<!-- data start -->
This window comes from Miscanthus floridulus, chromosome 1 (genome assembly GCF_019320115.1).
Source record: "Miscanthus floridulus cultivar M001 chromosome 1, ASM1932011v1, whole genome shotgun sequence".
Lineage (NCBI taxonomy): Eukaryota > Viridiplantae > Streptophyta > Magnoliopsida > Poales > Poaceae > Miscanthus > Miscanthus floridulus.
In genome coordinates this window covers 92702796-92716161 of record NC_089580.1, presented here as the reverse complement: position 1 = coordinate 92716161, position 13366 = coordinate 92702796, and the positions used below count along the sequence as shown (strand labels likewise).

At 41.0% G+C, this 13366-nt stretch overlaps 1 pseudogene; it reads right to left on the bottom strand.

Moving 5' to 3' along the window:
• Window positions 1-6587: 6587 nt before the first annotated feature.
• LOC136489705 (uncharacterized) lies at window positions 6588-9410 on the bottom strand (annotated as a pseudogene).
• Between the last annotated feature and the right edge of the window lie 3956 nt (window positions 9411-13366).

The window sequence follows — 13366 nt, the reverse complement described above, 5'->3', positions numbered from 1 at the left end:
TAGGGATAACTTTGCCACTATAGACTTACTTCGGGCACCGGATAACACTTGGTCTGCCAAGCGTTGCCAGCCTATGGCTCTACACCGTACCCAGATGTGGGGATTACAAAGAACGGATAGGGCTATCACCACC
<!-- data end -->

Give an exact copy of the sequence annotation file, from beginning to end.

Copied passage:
This window comes from Miscanthus floridulus, chromosome 1 (genome assembly GCF_019320115.1).
Source record: "Miscanthus floridulus cultivar M001 chromosome 1, ASM1932011v1, whole genome shotgun sequence".
Lineage (NCBI taxonomy): Eukaryota > Viridiplantae > Streptophyta > Magnoliopsida > Poales > Poaceae > Miscanthus > Miscanthus floridulus.
In genome coordinates this window covers 92702796-92716161 of record NC_089580.1, presented here as the reverse complement: position 1 = coordinate 92716161, position 13366 = coordinate 92702796, and the positions used below count along the sequence as shown (strand labels likewise).

At 41.0% G+C, this 13366-nt stretch overlaps 1 pseudogene; it reads right to left on the bottom strand.

Moving 5' to 3' along the window:
• Window positions 1-6587: 6587 nt before the first annotated feature.
• LOC136489705 (uncharacterized) lies at window positions 6588-9410 on the bottom strand (annotated as a pseudogene).
• Between the last annotated feature and the right edge of the window lie 3956 nt (window positions 9411-13366).

The window sequence follows — 13366 nt, the reverse complement described above, 5'->3', positions numbered from 1 at the left end:
TAGGGATAACTTTGCCACTATAGACTTACTTCGGGCACCGGATAACACTTGGTCTGCCAAGCGTTGCCAGCCTATGGCTCTACACCGTACCCAGATGTGGGGATTACAAAGAACGGATAGGGCTATCACCACC